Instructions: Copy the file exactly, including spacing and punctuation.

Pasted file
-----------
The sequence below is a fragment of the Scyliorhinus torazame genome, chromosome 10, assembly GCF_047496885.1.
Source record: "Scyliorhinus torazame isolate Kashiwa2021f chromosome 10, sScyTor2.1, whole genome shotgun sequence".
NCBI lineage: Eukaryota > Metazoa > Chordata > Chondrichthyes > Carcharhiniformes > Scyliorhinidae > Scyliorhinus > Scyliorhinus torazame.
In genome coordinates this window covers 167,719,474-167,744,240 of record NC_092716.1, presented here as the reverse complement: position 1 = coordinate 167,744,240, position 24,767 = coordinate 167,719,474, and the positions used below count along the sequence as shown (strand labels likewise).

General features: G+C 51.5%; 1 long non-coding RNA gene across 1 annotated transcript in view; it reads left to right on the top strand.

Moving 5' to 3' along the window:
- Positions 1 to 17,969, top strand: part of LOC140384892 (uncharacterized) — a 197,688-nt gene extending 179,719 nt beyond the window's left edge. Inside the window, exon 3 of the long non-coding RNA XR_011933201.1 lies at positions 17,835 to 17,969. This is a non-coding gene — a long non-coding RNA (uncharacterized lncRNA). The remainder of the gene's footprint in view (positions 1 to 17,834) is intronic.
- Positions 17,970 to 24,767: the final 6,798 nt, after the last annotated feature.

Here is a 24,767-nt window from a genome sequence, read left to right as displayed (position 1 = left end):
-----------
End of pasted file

The sequence below is a fragment of the Scyliorhinus torazame genome, chromosome 10, assembly GCF_047496885.1.
Source record: "Scyliorhinus torazame isolate Kashiwa2021f chromosome 10, sScyTor2.1, whole genome shotgun sequence".
NCBI lineage: Eukaryota > Metazoa > Chordata > Chondrichthyes > Carcharhiniformes > Scyliorhinidae > Scyliorhinus > Scyliorhinus torazame.
In genome coordinates this window covers 167,719,474-167,744,240 of record NC_092716.1, presented here as the reverse complement: position 1 = coordinate 167,744,240, position 24,767 = coordinate 167,719,474, and the positions used below count along the sequence as shown (strand labels likewise).

General features: G+C 51.5%; 1 long non-coding RNA gene across 1 annotated transcript in view; it reads left to right on the top strand.

Moving 5' to 3' along the window:
- Positions 1 to 17,969, top strand: part of LOC140384892 (uncharacterized) — a 197,688-nt gene extending 179,719 nt beyond the window's left edge. Inside the window, exon 3 of the long non-coding RNA XR_011933201.1 lies at positions 17,835 to 17,969. This is a non-coding gene — a long non-coding RNA (uncharacterized lncRNA). The remainder of the gene's footprint in view (positions 1 to 17,834) is intronic.
- Positions 17,970 to 24,767: the final 6,798 nt, after the last annotated feature.

Here is a 24,767-nt window from a genome sequence, read left to right as displayed (position 1 = left end):